Editor's note: Van Jones, a CNN contributor, is president and founder of Rebuild the Dream, an online platform focusing on policy, economics and media. He was President Barack Obama's green jobs adviser in 2009. He is also founder of Green for All, a national organization working to build a green economy. Follow him on Twitter: @VanJones68.
(CNN) -- Democrats spend so much time defending President Obama, it is easy to forget that even the most beloved presidents make mistakes and missteps. His new budget, which proposes a method of calculating inflation that will reduce increases in Social Security payments, is a doozy.
Reps. Keith Ellison and Raul Grijalva, co-chairs of the Progressive Caucus, have been raising the alarm for months. Reps. Alan Grayson and Mark Takano circulated a letter firmly pledging to vote against any social safety net cuts. As of this moment, 33 representatives have signed.
Now, Obama is also getting pushback from outside Congress. Opposition runs the political gamut from the AFL-CIO to nonpartisan AARP to anti-tax activist Grover Norquist. A coalition of grass-roots organizations has organized to stop the cuts. It includes the Progressive Change Campaign Committee, MoveOn.org, Democracy for America, Social Security Works, Credo Action, my organization Rebuild the Dream and more.
Some may call this a knee-jerk response from liberals who would oppose any adjustments to New Deal programs. They are wrong.
Progressives must be willing to reform programs such as Social Security, precisely because they are so important. The question is how? There are better solutions that the president could champion. For example, we could shore up Social Security for decades by raising the cap on taxable income -- so that it is not just poor and middle-class folks whose entire paychecks are taxed.
But Obama's plan leaves that cap in place -- protecting the wealthiest Americans. Instead of asking more from the rich to shore up Social Security, his proposed budget would take more from the middle class and poor.
Don't let all the D.C. jargon fool you. Some in Washington would have us believe that Obama's "Chained CPI" proposal is a mere tweak that more accurately reflects costs. Not true.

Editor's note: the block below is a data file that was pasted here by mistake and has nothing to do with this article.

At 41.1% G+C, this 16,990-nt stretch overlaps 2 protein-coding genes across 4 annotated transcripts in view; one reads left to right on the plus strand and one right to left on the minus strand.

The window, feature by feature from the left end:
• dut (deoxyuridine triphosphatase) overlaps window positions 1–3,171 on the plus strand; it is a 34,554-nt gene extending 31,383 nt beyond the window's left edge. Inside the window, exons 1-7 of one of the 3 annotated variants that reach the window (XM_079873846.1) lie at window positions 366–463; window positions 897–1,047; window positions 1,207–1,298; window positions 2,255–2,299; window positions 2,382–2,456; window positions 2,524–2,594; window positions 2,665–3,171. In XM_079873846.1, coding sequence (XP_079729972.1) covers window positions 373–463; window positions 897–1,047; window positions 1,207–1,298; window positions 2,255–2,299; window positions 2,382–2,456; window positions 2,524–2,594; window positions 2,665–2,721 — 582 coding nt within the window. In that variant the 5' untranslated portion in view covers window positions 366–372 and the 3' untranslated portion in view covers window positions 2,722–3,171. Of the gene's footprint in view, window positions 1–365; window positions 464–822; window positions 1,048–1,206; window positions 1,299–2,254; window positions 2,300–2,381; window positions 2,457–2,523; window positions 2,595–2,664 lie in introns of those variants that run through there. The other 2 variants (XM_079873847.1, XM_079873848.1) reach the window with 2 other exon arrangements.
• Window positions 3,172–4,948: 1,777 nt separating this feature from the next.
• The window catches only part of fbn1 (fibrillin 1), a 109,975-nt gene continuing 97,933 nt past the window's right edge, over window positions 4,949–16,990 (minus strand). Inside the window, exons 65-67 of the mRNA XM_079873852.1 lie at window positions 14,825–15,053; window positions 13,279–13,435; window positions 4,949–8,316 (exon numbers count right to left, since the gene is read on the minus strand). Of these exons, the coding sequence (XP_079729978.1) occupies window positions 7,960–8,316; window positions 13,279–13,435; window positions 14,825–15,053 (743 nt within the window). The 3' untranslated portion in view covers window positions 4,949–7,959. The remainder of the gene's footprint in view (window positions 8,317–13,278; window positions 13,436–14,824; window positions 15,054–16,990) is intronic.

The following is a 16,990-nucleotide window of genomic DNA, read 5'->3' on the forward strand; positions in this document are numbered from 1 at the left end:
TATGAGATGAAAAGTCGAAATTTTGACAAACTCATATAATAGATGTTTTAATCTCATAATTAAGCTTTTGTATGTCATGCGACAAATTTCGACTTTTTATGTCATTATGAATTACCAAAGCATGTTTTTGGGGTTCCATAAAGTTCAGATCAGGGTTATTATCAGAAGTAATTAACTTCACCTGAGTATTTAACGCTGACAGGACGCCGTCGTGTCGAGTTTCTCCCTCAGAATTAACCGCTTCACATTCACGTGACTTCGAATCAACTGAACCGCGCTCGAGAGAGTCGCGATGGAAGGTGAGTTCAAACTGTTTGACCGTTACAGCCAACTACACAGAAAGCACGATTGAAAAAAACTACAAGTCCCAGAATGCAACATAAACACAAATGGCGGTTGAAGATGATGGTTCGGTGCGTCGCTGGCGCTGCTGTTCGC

By changing the fine print on cost-of-living adjustments, Obama's plan would ensure that benefits rise more slowly than inflation. That would have devastating impacts on ordinary people immediately upon passage, hurt more tomorrow and get worse each year.
Under his plan, as food and medicine gets more expensive, your Social Security check would grow only a tiny bit. This approach may help the government's balance sheet, but it would hurt your pocketbook and your family. It is not cost savings; it is cost-shifting. To people who paid into the program for their entire lives, it is a cut -- plain and simple.
Prices are rising even faster than inflation on things such as health care, which the elderly consume at a greater rate. The most accurate adjustment for inflation would actually give senior citizens more -- not less, which is what they would get under Obama's proposal. Our leaders should be trying to make life easier for middle-class families, not harder.
Second, we are told that we cannot balance the budget without cutting the social safety net. But we didn't get into a budgetary hole because we spent too much money helping grandma. We have a budget imbalance because of the Bush wars and Bush tax cuts, combined with the economic downturn. Yet the Obama budget eliminates the recent automatic cuts to the Pentagon budget, even as it cuts Social Security and increases Medicare premiums for middle-class seniors. It doesn't make any sense.
The administration says these cuts would come about only in the context of a so-called "balanced" compromise. But the numbers tell a different story. Economist Dean Baker notes that these cuts would hit the average retiree three times as hard as the recent tax increases hit the top 1%.
Budgets are a vision for the country expressed in dollars. Obama's budget is far better than the Republican alternative. But it is time to start expecting more from the man elected twice to speak for the middle class.
Bad ideas from a great president are still bad ideas. Everyone who pulled the lever for Obama in November should call the White House today, and say simply: Mr. President, this is not change we can believe in.
Note: An earlier version of this article incorrectly said that President Obama was the first Democratic president to propose changes to reduce future Social Security benefits.
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The opinions expressed in this commentary are solely those of Van Jones.